Anthony Bidulka’s Saskatoon PI sleuth Russell Quant certainly takes care of his appearance, but he has neither the time nor the budget to keep himself in the finest of fashion. That’s why he so relies on his ‘wonderpants,’ a pair of simple but attractive black pants that don’t wrinkle and look good for just about every occasion. But Quant’s friend and mentor Anthony Gatt has a different attitude. Gatt is a clothing expert and owner of a very upmarket chain of men’s clothing stores. At one point in Flight of Aquavit, Quant pays a visit to Gatt’s flagship store. Here’s Gatt’s reaction to what Quant’s wearing:
 

So boring I could pass out,’ Anthony said with a convincing yawn as he held forth a pair of pants he’d grabbed seemingly from thin air. How does he do that? ‘Diesel Kulter black leather straight-legs or…’ Poof! Another pair! ‘…Theory Tristan surf indigo stretch cotton jeans. I imagine you’ll prefer the jeans even though a man with such wonderfully long legs and shapely posterior should go with leather, because so few can.”
 

It’s easy to see that Gatt not only knows his business, but he’s also skilled at matching clothes to a person’s lifestyle and body shape.

A tailor shop plays a vital role in Peter James’ Not Dead Yet. In that novel, Superintendent Roy Grace of the Brighton and Hove Police is faced with a very puzzling case. The torso of an unidentified man has been found in an unused chicken coop. There are very few clues as the man’s identity, so even missing person reports aren’t very helpful. But there is one piece of evidence: a small bit of cloth. Grace’s second-in-command Glenn Branson has the idea of taking the cloth to a tailor he knows, Gresham Blake, to see if he can help identify it. His idea proves to be a good one, as Blake points the team towards the possible source of the cloth. In the end, that information helps to identify the victim.

In Riley Adams’ (AKA Elizabeth Spann Craig‘s) Hickory Smoked Homicide, Memphis restaurant owner Lulu Taylor gets involved in a murder case when her daughter-in-law Sara becomes a suspect. Socialite and beauty-contest coach Tristan Pembroke is killed during a charity event at her home. Since she and Sara had a very public argument shortly before the murder, Sara is naturally ‘of interest’ to the police. But Lulu knows her daughter-in-law is innocent. So she looks into the matter. One branch of the trail leads to Dee Dee’s Daring Dress Shoppe, where Lulu’s been buying her clothes for a long time, and where many beauty pageant contestants have also shopped. So Lulu brings her friend Cherry Hayes to the shop to look for information. The pretext is that Cherry wants a new look, and needs Dee Dee’s help to match clothes to her appearance. Meanwhile Lulu will try to find out what she wants to know. The plan works, as Cherry makes much of wanting exactly the right new look. Dee Dee of course wants the business, and doesn’t approve anyway of Cherry’s flamboyant style. So Cherry succeeds in distracting her. It’s an interesting scene for a few reasons, one of which is that it gives us a look at modern customer service in dress shops.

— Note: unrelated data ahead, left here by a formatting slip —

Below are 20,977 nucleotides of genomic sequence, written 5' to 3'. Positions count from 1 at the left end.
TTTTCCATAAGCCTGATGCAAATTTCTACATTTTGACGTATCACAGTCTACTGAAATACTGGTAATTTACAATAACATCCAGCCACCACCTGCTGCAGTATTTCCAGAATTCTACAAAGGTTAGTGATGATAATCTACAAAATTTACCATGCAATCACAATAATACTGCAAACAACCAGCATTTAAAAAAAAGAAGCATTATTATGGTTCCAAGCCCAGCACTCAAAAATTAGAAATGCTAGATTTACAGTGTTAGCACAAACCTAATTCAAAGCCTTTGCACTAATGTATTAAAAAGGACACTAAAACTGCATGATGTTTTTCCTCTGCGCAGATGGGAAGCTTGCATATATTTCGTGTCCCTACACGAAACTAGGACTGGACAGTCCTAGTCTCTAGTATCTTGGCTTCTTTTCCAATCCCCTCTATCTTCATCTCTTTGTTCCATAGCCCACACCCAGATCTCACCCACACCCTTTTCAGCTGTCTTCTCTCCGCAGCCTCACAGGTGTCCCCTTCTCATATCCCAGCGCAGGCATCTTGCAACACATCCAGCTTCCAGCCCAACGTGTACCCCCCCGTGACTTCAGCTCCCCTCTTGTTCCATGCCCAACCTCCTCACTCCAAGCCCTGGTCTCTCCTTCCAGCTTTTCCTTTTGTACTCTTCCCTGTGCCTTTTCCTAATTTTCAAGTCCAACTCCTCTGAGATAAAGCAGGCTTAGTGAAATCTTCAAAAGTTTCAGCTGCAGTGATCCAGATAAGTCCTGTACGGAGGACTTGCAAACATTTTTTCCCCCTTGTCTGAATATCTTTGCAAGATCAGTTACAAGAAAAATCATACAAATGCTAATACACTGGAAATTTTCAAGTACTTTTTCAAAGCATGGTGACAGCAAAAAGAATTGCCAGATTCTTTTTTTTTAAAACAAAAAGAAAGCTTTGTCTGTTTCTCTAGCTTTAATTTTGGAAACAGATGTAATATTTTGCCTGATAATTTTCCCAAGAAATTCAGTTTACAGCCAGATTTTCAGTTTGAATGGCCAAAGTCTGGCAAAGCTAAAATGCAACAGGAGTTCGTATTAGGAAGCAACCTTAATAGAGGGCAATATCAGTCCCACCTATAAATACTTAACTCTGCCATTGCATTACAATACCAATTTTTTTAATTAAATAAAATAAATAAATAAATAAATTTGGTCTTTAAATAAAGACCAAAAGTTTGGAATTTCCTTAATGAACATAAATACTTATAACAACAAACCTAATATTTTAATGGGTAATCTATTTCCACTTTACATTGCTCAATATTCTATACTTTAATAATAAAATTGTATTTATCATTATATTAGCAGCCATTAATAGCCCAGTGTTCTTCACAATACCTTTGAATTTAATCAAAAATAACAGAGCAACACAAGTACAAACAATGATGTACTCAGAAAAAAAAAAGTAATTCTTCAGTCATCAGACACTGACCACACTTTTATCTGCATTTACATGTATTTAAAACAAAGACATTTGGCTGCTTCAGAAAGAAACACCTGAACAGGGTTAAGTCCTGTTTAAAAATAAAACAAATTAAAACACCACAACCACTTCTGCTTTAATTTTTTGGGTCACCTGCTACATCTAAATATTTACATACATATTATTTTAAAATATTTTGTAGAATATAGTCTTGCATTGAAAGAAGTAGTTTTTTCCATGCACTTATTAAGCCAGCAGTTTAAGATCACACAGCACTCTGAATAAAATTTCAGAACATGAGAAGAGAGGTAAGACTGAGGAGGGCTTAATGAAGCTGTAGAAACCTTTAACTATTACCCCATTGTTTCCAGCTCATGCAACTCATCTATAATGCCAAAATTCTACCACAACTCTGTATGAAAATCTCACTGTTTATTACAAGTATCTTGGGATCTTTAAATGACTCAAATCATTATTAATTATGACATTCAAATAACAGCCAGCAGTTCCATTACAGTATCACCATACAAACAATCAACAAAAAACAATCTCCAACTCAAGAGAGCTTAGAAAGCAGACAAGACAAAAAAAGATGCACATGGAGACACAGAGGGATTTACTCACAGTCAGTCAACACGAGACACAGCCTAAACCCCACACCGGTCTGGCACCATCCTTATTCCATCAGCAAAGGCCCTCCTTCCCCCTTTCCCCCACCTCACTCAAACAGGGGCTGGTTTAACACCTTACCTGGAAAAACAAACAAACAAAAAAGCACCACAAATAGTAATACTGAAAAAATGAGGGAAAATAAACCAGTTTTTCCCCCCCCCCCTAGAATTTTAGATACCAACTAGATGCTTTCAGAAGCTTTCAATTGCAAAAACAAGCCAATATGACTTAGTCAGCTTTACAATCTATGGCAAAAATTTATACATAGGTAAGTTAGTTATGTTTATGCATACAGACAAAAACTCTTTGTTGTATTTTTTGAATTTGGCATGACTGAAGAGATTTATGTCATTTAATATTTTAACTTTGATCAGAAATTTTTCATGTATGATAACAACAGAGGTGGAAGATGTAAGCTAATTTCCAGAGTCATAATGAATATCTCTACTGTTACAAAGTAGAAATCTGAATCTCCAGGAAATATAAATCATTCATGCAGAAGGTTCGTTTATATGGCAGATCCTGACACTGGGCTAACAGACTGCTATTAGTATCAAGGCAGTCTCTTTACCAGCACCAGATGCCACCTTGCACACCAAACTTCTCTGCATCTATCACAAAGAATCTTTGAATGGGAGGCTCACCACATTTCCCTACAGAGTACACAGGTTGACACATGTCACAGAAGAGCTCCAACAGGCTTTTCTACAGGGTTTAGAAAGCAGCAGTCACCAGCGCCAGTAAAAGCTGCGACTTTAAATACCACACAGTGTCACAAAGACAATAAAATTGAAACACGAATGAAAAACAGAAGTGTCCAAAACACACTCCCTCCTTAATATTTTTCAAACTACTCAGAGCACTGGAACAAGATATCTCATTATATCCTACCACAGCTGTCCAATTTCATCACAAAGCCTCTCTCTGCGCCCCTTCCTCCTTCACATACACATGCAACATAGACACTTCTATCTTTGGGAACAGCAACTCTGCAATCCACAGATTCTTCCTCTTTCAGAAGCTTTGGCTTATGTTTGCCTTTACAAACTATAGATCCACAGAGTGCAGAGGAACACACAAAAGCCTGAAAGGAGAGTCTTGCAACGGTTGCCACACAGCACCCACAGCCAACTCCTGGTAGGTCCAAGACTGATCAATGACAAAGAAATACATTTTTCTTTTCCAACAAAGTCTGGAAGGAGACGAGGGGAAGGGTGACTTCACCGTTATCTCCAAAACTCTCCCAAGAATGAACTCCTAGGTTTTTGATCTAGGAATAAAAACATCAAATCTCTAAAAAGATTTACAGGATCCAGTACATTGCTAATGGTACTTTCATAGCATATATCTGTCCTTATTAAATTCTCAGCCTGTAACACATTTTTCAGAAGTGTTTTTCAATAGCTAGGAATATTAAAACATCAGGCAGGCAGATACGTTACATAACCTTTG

And then there’s Kerry Greenwood’s Earthly Delights, which introduces us to Melbourne baker Corinna Chapman. She is accustomed to wearing trousers or track pants, and she’ll tell you herself that she’s overweight and comfortable with that – no overly expensive clothes needed or really desired. But she has a particularly good experience when she gets the chance to wear a custom-made dress. She and her new partner Daniel Cohen are looking into a series of deaths and near-deaths from heroin overdose. The trail seems to lead to a Goth club called Blood Lines. But it’s not the sort of place you visit dressed in just anything. So, in order to gain admission, Corinna gets help from her friend, clothing-shop owner Pat, who’s better known by her professional name Mistress Dread. Pat/Mistress Dread designs and creates a completely new look for Corinna. The dress fits perfectly and gives Corinna a very different perspective on her physical appearance. Daniel seems to appreciate it too…

And that’s the thing about tailors and dressmakers. They can make you feel completely different about the way you look. And their shops are good places to find out information. Which examples have I forgotten?

Thanks, Moira, for the inspiration. Want to know more about clothes, dress shops and what it all says about us? You want Clothes in Books on your blog roll. It’s the source for sartorial splendour in fiction.

ps. The ‘photo is of the dress my daughter wore to her prom. We got it at an upmarket dress shop where my daughter had her first (and hopefully, not only) experience at having clothes crafted just for her. Trust me, she stunned in it.
 
 
 

*NOTE: The title of this post is a line from Charles Strouse and Martin Charnin’s You’re Never Fully Dressed Without a Smile.

20 Comments

Filed under Agatha Christie, Anthony Bidulka, Elizabeth Spann Craig, Kerry Greenwood, Peter James, Riley Adams

I’m Having My Troubles, Baby, and They’re All Too Much For Me*

Hiding AwayAs we all know, there are times in life when things get to be a bit much. It’s hard enough to handle one major stressor, let alone a group of them. It’s all enough to make even the strongest among us want to hide under a proverbial (or even real) blankie for a while. Of course our rational minds tell us that we have to get through life’s problems. At the same time, it’s a very human reaction (and many people argue, a healthy one) to back away and go and hide when life gets too hard. Eventually, most of us come out to play again once we’ve had that time.

Since crime fiction is full of, well, crime, it’s not surprising that we see a lot of characters who need to go and hide for a bit. It’s all through the genre, and it’s realistic if you think about it. Characters who don’t sometimes need to hide away may not seem as human as those who do. Here are a few examples that came to my mind.